We chemically restrained fishers (Martes pennanti) as part of a captive-management protocol designed to facilitate veterinary evaluation and treatment, and conditioning on a high-calorie diet before reintroduction in Pennsylvania. We compared the safety and efficacy of ketamine (KET) and medetomidine–ketamine (MED–KET) by monitoring immobilization intervals (induction time, down time, alert time, and recovery time) and physiologic responses (pulse rate, respiration rate, rectal temperature, blood pressure, oxygen saturation, and mean arterial pressure) during restraint. We administered MED–KET at 0.4 mg MED combined with 20.0 mg KET to males and at 0.2 mg MED combined with 10.0 mg KET to females. The x̄ ± SD dosages were MED 0.07 ± 0.008 mg/kg KET 3.7 ± 0.5 mg/kg for males and MED 0.07 ± 0.007 mg/kg KET 3.6 ± 0.3 mg/kg for females. KET alone was administered at 100.0 mg to males and at 50.0 mg to females, resulting in x̄ ± SD dosages of 18.7 ± 1.8 mg/kg for males and 19.2 ± 2.2 mg/kg for females. Mean induction time did not differ between fishers restrained with MED–KET (4.6 min) and KET (4.5 min). However, compared with KET, MED–KET resulted in longer mean down time (36.2 vs. 142.2 min), alert time (40.8 vs. 146.8), and recovery time (81.1 vs. 199.4 min). Fishers that received MED–KET were mildly bradycardic and hypertensive compared with those that received KET. Although KET resulted in increased muscle tension and labored respiration, it would be effective for performing brief, noninvasive procedures for fishers because induction was rapid, recovery was short and calm, anesthesia was not profound, and physiologic response was generally expected on the basis of known drug pharmacology. Medetomidine–ketamine also immobilized fishers effectively, providing rapid induction, physiologic response typical to α2 agonism, calm recovery, and possibly a plane of anesthesia adequate for invasive procedures such as tooth removal or surgery.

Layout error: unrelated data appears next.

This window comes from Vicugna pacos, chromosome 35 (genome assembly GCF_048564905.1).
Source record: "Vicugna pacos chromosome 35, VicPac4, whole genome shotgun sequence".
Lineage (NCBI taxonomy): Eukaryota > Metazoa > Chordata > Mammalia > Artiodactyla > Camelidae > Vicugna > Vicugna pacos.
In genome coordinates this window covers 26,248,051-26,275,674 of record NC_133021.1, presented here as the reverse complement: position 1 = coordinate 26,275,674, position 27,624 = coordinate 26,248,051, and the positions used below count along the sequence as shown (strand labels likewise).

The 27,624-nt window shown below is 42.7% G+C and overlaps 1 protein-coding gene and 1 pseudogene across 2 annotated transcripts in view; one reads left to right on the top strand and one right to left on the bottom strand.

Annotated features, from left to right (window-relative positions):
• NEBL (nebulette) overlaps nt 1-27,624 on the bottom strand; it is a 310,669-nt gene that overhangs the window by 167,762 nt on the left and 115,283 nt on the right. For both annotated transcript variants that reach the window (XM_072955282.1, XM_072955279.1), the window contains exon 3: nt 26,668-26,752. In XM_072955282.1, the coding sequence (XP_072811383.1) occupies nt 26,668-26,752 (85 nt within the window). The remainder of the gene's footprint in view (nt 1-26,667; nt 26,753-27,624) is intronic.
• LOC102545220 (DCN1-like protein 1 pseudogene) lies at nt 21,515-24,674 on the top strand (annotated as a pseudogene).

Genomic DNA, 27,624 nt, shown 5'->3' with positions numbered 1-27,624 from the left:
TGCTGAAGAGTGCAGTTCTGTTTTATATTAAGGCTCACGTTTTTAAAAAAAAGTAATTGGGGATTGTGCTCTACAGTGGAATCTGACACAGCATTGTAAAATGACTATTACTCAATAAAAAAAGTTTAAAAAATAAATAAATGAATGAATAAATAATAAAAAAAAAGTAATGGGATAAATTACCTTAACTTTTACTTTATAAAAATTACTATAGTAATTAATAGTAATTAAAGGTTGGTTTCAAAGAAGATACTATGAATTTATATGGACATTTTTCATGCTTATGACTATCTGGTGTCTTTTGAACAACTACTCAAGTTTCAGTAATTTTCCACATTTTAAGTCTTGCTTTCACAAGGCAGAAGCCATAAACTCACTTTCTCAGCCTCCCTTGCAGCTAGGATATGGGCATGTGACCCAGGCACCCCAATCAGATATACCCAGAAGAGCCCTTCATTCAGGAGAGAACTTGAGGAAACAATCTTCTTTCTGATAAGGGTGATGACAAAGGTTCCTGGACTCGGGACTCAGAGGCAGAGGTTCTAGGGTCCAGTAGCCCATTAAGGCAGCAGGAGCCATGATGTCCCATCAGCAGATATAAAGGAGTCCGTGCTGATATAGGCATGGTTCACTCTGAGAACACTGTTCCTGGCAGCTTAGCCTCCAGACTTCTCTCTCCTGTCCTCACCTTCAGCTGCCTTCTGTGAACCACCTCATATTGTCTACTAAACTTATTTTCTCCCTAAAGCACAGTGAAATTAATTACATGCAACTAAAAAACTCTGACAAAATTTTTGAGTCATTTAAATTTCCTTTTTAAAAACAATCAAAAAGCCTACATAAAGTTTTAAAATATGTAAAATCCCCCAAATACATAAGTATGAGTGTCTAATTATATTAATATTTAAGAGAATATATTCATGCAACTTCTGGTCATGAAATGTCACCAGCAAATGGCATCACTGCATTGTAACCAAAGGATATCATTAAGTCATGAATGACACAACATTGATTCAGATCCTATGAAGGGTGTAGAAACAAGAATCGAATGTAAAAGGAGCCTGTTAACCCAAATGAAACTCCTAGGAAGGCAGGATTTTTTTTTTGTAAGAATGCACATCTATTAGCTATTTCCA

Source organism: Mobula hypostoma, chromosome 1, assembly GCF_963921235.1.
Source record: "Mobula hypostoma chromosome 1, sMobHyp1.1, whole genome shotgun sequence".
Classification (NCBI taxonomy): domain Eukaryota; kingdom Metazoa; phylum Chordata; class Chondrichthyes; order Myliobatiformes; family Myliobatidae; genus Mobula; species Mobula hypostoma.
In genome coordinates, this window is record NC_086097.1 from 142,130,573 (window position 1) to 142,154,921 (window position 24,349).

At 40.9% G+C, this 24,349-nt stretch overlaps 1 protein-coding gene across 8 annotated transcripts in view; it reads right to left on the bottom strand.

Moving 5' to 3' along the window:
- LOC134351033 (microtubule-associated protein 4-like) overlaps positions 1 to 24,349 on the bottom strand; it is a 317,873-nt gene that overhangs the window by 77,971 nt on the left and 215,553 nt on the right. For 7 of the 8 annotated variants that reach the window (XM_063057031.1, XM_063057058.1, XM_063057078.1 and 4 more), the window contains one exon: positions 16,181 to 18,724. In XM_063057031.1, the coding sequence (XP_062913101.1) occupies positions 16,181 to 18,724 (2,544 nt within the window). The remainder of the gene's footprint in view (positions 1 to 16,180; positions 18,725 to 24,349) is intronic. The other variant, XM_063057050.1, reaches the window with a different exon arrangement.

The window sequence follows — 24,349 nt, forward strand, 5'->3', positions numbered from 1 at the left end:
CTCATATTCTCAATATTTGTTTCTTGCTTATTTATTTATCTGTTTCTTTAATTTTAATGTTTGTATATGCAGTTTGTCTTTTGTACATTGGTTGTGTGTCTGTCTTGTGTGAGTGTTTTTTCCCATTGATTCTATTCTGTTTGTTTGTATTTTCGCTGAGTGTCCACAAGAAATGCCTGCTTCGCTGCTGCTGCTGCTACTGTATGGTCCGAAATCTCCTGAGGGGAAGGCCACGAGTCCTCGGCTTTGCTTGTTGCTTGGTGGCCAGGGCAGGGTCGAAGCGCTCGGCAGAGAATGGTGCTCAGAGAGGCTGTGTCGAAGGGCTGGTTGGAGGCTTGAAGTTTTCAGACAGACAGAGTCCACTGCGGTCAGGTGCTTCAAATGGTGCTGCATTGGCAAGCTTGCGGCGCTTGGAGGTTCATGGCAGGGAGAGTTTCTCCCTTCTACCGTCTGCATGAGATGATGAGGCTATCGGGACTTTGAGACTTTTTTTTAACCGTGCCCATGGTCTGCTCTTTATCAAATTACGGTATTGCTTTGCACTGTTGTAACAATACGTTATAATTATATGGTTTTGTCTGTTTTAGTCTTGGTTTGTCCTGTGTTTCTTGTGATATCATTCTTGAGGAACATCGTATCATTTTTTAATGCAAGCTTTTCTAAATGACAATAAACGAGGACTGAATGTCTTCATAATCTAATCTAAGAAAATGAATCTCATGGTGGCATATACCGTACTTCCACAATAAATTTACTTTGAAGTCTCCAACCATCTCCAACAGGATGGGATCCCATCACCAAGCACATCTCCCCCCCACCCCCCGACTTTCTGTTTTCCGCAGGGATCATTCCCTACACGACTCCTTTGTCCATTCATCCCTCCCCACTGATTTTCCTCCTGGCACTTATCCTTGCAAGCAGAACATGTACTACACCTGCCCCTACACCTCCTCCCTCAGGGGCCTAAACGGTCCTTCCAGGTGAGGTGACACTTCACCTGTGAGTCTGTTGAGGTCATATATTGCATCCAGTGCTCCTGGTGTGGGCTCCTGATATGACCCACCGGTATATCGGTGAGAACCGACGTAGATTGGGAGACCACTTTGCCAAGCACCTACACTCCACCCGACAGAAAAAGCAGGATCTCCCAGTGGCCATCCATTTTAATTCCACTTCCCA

Journal of Zoo and Wildlife Medicine
Vol. 33 • No. 1
Vol. 33 • No. 1